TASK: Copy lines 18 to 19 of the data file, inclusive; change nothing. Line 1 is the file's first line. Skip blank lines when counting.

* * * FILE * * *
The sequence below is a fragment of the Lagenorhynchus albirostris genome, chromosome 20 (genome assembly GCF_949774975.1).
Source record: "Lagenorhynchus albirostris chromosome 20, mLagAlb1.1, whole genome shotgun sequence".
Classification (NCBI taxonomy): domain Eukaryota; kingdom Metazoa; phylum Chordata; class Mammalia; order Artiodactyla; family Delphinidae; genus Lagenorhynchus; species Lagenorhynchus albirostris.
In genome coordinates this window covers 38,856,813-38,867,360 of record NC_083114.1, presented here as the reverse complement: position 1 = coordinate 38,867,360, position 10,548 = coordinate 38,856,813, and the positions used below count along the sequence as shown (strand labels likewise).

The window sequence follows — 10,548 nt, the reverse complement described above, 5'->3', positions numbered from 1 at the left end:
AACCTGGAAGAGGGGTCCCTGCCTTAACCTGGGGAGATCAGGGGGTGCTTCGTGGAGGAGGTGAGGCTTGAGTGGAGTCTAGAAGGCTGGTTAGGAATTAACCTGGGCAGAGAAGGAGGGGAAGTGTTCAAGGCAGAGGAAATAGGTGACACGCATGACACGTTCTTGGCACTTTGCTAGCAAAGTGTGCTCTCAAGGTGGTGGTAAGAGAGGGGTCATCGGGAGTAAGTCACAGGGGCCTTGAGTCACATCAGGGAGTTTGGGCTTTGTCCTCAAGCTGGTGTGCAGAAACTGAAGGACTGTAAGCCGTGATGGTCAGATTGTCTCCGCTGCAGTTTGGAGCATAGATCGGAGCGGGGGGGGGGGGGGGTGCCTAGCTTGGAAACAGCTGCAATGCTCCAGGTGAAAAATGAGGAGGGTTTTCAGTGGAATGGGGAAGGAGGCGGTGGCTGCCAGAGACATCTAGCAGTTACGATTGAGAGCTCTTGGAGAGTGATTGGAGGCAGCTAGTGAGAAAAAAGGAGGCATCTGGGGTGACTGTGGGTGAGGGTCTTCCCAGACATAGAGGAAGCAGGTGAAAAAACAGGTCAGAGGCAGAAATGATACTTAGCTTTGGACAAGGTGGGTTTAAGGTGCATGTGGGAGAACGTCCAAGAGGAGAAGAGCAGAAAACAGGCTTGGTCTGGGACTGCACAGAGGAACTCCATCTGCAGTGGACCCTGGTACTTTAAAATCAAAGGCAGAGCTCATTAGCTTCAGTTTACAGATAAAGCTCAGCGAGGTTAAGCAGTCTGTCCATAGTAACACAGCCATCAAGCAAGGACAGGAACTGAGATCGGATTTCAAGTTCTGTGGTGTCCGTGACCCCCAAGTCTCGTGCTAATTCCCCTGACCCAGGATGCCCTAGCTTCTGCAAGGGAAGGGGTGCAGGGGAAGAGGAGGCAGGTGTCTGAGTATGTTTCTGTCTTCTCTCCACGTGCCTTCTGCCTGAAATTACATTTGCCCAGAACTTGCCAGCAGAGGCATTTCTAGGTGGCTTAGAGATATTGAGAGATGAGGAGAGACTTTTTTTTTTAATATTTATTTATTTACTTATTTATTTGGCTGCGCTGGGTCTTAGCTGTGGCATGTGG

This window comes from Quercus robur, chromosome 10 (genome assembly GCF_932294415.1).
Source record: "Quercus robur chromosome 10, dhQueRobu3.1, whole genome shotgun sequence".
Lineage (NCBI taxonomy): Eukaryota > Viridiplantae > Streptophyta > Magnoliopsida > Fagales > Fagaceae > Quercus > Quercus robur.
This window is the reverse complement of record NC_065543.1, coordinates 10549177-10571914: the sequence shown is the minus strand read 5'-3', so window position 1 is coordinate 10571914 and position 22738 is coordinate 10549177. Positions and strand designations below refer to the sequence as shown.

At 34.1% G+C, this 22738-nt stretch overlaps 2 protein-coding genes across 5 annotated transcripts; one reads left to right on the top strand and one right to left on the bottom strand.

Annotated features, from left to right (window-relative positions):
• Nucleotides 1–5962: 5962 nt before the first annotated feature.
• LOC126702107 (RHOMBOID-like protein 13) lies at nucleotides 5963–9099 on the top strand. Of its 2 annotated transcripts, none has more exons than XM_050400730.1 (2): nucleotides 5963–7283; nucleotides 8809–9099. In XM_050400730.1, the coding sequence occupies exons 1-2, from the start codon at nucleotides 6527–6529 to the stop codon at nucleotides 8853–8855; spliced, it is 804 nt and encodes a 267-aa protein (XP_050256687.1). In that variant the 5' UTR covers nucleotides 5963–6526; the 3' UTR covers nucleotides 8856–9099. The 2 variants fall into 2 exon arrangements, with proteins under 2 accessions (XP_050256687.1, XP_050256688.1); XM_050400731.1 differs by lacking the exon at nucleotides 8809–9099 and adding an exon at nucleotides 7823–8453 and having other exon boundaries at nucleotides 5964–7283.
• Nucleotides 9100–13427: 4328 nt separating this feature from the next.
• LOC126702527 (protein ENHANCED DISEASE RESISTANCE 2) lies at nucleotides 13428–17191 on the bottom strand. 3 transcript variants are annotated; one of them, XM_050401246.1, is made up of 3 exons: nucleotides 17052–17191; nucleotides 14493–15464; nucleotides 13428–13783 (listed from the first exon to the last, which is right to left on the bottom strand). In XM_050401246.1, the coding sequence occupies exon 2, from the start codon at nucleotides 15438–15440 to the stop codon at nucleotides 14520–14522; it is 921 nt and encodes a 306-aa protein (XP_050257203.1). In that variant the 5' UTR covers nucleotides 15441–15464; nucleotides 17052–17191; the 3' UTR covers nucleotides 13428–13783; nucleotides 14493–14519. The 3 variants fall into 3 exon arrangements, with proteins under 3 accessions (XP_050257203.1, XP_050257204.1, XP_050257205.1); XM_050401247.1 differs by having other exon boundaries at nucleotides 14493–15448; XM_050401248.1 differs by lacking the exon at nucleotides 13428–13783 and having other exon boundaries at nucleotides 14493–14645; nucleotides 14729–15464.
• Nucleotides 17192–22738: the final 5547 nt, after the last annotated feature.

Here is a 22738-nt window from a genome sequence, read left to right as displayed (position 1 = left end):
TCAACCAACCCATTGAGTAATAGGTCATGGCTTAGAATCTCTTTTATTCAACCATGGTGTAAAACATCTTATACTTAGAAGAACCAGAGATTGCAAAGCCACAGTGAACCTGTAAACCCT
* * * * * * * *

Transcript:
Here is a 22738-nt window from a genome sequence, read left to right as displayed (position 1 = left end):
TCAACCAACCCATTGAGTAATAGGTCATGGCTTAGAATCTCTTTTATTCAACCATGGTGTAAAACATCTTATACTTAGAAGAACCAGAGATTGCAAAGCCACAGTGAACCTGTAAACCCT